Our ability to sustain . . . alliances, and to build coalitions of support toward common objectives, depends in part on the capabilities of America's Armed Forces. Similarly, the relationships our Armed Forces have developed with foreign militaries are a critical component of our global engagement and support our collective security.
- National Security Strategy, May 20101
THE EXECUTION OF SECURITY COOPERATION in the service component commands around the globe is an evolving process that occurs in many forms and utilizes a myriad of methods. Requests for assistance for security forces also come in many forms. They may be country or country-team-nominated; they may be at the request of an international organization (e.g., UN, NATO) or subregional organization (e.g., European Union, African Union); they may be directed by Office of the Secretary of Defense, service headquarters, or geographic combatant commands; or they could be requested by a sister service component. However, the huge number of events, the variety of outside actors with separate agendas, and the difficulty in linking these actions and activities to strategy create a challenging environment in which to execute a coherent plan. The problem for the strategist is to synergize or fashion these efforts and players through a process that supports the commander's' goals and objectives.
Key Components of Security Cooperation
The purpose of this article is to identify and link the key components of security cooperation and strategy development processes for those outside the small group of practitioners who wrestle with them normally. Critical steps in building and maintaining a viable theater level strategy are listed below:
* Set the theater security cooperation strategy.
* Align, develop, and prioritize security cooperation activities within the theater.
* Use the security cooperation planning process.
All are critical steps to build and maintain a viable theater-level strategy.The challenge at the component level is planning with and synchronizing a large number of activities and agencies. When coordinating with his parent service or higher headquarters, the strategist often finds a "map with a thousand pins" approach to security cooperation. Briefings often include multiple screenshots of the Theater Security Cooperation Management Information System or similar databases on which maps of countries or regions suddenly become filled with thousands of map pins depicting the entire spectrum of U.S. military activity from conference attendance to major exercises. This gives the impression of a robust and creative Theater Security Cooperation program, when in reality the activities may be of little substance and require minimal coordination. Even if a command's stafffully understands security cooperation strategy and planning and also executes it well, it can become an ad hoc or purposeless drill if the staffignores or loses its expertise. The process needs codifying in doctrine and standard operating procedure publications to make it deliberate, much the way the Army has ingrained the military decision making process into generations of officers. The benefit of a successful Theater Security Cooperation strategy or Phase 0 concept plan ultimately is conflict avoidance, so we must resource Theater Security Cooperation.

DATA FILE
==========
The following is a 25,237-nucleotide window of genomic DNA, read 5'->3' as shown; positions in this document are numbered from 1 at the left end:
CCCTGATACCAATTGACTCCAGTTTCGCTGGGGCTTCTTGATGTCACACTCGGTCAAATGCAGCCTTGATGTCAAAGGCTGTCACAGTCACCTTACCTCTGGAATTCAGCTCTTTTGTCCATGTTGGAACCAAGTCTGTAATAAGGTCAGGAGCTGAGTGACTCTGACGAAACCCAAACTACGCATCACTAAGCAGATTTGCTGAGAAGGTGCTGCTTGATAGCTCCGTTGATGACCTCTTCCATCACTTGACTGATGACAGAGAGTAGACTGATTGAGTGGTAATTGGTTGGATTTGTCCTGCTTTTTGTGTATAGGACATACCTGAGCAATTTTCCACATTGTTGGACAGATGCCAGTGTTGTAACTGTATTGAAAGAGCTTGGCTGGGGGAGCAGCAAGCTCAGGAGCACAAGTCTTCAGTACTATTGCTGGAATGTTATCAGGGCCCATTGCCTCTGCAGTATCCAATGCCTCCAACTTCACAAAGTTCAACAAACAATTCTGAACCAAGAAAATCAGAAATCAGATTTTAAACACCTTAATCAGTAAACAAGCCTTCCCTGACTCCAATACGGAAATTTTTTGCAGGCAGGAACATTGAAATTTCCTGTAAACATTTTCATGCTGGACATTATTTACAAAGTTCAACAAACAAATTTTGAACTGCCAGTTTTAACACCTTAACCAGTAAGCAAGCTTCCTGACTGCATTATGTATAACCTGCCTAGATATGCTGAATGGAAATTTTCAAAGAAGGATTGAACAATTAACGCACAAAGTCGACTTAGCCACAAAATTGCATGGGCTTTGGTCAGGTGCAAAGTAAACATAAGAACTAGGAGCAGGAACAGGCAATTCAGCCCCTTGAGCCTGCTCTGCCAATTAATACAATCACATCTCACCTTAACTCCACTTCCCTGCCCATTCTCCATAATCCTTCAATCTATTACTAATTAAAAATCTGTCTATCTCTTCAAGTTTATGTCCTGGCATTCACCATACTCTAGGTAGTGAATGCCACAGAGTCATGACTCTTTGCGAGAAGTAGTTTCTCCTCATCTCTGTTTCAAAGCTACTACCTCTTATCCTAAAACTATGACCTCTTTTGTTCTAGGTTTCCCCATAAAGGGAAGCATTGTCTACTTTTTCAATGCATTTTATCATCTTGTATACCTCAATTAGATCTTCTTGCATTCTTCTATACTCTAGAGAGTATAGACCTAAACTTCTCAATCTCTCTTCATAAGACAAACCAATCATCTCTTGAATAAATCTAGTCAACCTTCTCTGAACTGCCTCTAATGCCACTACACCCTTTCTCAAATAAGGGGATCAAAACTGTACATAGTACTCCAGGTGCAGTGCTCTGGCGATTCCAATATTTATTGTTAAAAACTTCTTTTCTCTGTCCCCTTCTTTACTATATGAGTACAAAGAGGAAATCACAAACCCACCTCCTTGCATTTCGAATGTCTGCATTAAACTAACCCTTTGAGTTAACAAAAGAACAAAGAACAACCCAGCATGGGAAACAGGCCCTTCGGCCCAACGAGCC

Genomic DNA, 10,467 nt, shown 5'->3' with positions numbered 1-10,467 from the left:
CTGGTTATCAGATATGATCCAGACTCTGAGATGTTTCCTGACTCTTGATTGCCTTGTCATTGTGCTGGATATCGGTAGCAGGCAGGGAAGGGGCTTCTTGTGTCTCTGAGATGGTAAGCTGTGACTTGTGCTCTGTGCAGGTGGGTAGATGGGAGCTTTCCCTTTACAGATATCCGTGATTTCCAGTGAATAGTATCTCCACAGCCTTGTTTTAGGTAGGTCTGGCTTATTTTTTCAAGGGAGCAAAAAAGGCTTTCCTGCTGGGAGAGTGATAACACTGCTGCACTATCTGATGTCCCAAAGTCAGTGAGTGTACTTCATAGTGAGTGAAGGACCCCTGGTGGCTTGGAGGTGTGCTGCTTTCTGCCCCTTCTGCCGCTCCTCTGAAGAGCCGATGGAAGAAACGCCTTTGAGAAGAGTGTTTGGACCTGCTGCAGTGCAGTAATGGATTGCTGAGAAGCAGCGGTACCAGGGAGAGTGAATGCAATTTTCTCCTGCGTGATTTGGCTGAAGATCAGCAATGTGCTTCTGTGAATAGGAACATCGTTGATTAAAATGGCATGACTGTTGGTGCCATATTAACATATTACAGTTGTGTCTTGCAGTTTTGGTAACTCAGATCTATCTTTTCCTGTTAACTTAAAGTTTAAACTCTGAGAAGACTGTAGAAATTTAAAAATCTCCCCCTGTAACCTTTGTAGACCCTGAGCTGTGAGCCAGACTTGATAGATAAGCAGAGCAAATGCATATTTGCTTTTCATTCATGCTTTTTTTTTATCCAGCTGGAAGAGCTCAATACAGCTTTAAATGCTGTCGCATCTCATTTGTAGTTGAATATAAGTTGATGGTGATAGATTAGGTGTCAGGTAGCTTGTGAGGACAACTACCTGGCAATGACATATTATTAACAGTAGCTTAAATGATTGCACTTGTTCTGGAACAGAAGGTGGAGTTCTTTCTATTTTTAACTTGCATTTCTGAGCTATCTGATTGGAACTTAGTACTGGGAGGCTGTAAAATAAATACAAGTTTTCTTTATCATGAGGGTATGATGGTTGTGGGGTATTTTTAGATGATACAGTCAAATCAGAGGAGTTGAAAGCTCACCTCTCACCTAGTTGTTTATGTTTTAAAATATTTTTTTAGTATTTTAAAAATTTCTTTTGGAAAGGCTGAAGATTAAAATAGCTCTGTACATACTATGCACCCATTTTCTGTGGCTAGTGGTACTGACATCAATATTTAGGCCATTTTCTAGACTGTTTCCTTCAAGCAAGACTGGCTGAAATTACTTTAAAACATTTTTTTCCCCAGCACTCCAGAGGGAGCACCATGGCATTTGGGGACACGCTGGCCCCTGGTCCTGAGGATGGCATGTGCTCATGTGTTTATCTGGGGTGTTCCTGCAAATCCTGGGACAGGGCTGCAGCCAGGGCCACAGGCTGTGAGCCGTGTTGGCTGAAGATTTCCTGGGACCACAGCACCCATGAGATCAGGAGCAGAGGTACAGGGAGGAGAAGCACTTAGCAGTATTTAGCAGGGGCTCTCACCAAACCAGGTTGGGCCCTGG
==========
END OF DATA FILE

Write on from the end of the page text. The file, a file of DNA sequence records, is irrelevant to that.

To set the stage for understanding security cooperation in the context of theater strategy, it is important to be familiar with the historical context. The geographic combatant commands have had authority and responsibility for theater engagement planning since 1948 under the Unified Command Plan.2 The geographic combatant commands' appreciation of security cooperation necessarily starts with an understanding of the National Defense Strategy. The strategic environment portrayed in the National Defense Strategy identifies a spectrum of challenges, including violent transnational extremist networks, hostile states armed with weapons of mass destruction, rising regional powers, natural and pandemic disasters, and a growing competition for resources. …